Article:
RICHARD F. BOULWARE, II UNITED STATES DISTRICT JUDGE
Before the court, in this habeas corpus action, is a motion filed by the petitioner, Julius Bradford, requesting that the action be stayed while he exhausts claims in state court (ECF No. 41). The court will grant that motion, and stay this action while Bradford completes his pending state-court litigation.
In 2007, Bradford was convicted in Nevada’s Eighth Judicial District Court of first degree murder with use of a deadly weapon and attempted robbery with use of a deadly weapon. See Amended Judgment of Conviction, Exhibit 102 in Support of Amended Petition for Writ of Habeas Corpus (ECF No. 28-15). Bradford was sentenced, for the murder, to two consecutive terms of life in prison, with the possibility of parole after 20 years. See id. For the attempted robbery, he was sentenced to two consecutive prison terms of 24 to 72 months. See id. The sentences for the murder and the sentences for the attempted robbery run concurrently. See id. Those convictions and sentences were affirmed on appeal. See Order of Affirmance, Exhibit 111 in Support of Amended Petition for Writ of Habeas Corpus (ECF No. 29-4). Bradford’s subsequent post-conviction proceedings in state court have been unsuccessful. See First Amended Petition for Writ of Habeas Corpus (ECF No. 22), pp. 7-8.
Bradford initiated this federal habeas corpus action on September 27, 2013. See Petition for Writ of Habeas Corpus (ECF No. 1). The court appointed counsel for Bradford, and counsel filed a first amended habeas petition on Bradford’s behalf on August 12, 2014 (ECF No. 22).
On February 10, 2015, Bradford filed his motion for stay (ECF No. 41). Respondents filed an opposition to the motion on February 24, 2015 (ECF No. 45), and Bradford filed a reply on March 6, 2015 (ECF No. 46).
In the motion for stay, Bradford states that his first amended petition contains claims not yet exhausted in state court, and he requests that this federal habeas action be stayed while he completes a pending state-court habeas action, and thereby exhausts his unexhausted claims. According to Bradford, “[t]he state petition has already been dismissed by the state district court, ” and “Mr. Bradford is waiting for a written ruling, which he will appeal to the Nevada Supreme Court.” Motion to Stay and Abey (ECF No. 41), p. 1. In his motion for stay, Bradford focuses on Grounds 1, 2, 14, and 15 of his first amended petition, and he argues that a stay is warranted under Rhines v. Weber, 544 U.S. 269 (2005), with respect to those claims.
A federal court may not grant habeas corpus relief on a claim not exhausted in state court. 28 U.S.C. § 2254(b). The exhaustion doctrine is based on the policy of federal-state comity, and is intended to allow state courts the initial opportunity to correct constitutional deprivations. See Picard v. Conner, 404 U.S. 270, 275 (1971). To exhaust a claim, a petitioner must fairly present the claim to the highest state court, and must give that court the opportunity to address and resolve it. See Duncan v. Henry, 513 U.S. 364, 365 (1995) (per curiam); Keeney v. Tamayo-Reyes, 504 U.S. 1, 10 (1992).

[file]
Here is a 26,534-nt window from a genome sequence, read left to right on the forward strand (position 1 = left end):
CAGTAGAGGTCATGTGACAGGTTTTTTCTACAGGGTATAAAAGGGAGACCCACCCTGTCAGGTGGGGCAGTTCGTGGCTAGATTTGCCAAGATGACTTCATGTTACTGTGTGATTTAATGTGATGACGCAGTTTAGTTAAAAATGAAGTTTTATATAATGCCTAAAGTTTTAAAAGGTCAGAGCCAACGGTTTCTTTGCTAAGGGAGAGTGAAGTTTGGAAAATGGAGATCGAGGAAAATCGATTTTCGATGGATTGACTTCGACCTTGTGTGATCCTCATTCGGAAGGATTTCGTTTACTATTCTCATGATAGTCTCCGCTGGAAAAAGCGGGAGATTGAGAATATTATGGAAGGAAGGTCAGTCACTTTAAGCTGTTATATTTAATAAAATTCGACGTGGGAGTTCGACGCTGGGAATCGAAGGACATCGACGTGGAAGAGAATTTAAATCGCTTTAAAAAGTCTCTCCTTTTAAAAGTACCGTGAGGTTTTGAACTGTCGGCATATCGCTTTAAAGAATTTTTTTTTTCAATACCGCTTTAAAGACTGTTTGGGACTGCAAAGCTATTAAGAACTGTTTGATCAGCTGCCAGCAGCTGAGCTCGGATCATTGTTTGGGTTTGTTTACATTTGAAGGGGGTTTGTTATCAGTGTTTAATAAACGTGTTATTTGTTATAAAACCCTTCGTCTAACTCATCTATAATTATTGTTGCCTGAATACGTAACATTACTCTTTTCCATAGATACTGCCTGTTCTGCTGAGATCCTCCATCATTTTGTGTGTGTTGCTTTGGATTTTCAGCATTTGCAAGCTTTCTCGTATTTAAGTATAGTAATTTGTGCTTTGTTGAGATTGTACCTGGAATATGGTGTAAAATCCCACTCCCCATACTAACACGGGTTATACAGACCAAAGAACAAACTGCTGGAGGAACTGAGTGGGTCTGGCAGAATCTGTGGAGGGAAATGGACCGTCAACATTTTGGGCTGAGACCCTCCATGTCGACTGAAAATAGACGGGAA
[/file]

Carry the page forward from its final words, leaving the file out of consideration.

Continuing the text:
In Rhines, the United States Supreme Court circumscribed the discretion of federal district courts to impose stays to facilitate habeas petitioners’ exhaustion of claims in state court. The Rhines Court stated:
[S]tay and abeyance should be available only in limited circumstances. Because granting a stay effectively excuses a petitioner’s failure to present his claims first to the state courts, stay and abeyance is only appropriate when the district court determines there was good cause for the petitioner’s failure to exhaust his claims first in state court. Moreover, even if a petitioner had good cause for that failure, the district court would abuse its discretion if it were to grant him a stay when his unexhausted claims are plainly meritless. Cf. 28 U.S.C. § 2254(b)(2) (“An application for a writ of habeas corpus may be denied on the merits, notwithstanding the failure of the applicant to exhaust the remedies available in the courts of the State”).
[I]t likely would be an abuse of discretion for a district court to deny a stay and to dismiss a mixed petition if the petitioner had good cause for his failure to exhaust, his unexhausted claims are potentially meritorious, and there is no indication that the petitioner engaged in intentionally dilatory litigation tactics. In such circumstances, the district court should stay, rather than dismiss, the mixed petition.
Rhines, 544 U.S. at 277-78; see also Blake v. Baker, 745 F.3d 977, 980-81 (9th Cir.2014).
Rhines does not state, or suggest, that every unexhausted claim in the petition must satisfy, individually, the “good cause” and “potentially meritorious” requirements before a stay is permitted. If a stay is warranted with respect to any single claim, the court need not conduct a claim-by-claim analysis regarding the remaining claims.
Respondents agree that Bradford’s first amended habeas petition is a “mixed petition, ” in that it contains both exhausted and unexhausted claims. See Opposition to Motion to Stay and Abey (ECF No. 45), p. 2.
The court determines that a stay is warranted with respect to Ground 15 of Bradford’s first amended petition, in which he claims: “The prosecution withheld material exculpatory evidence that a state witnesses received a material benefit in exchange for his testimony, in violation of the Fifth and Fourteenth Amendments to the United States ...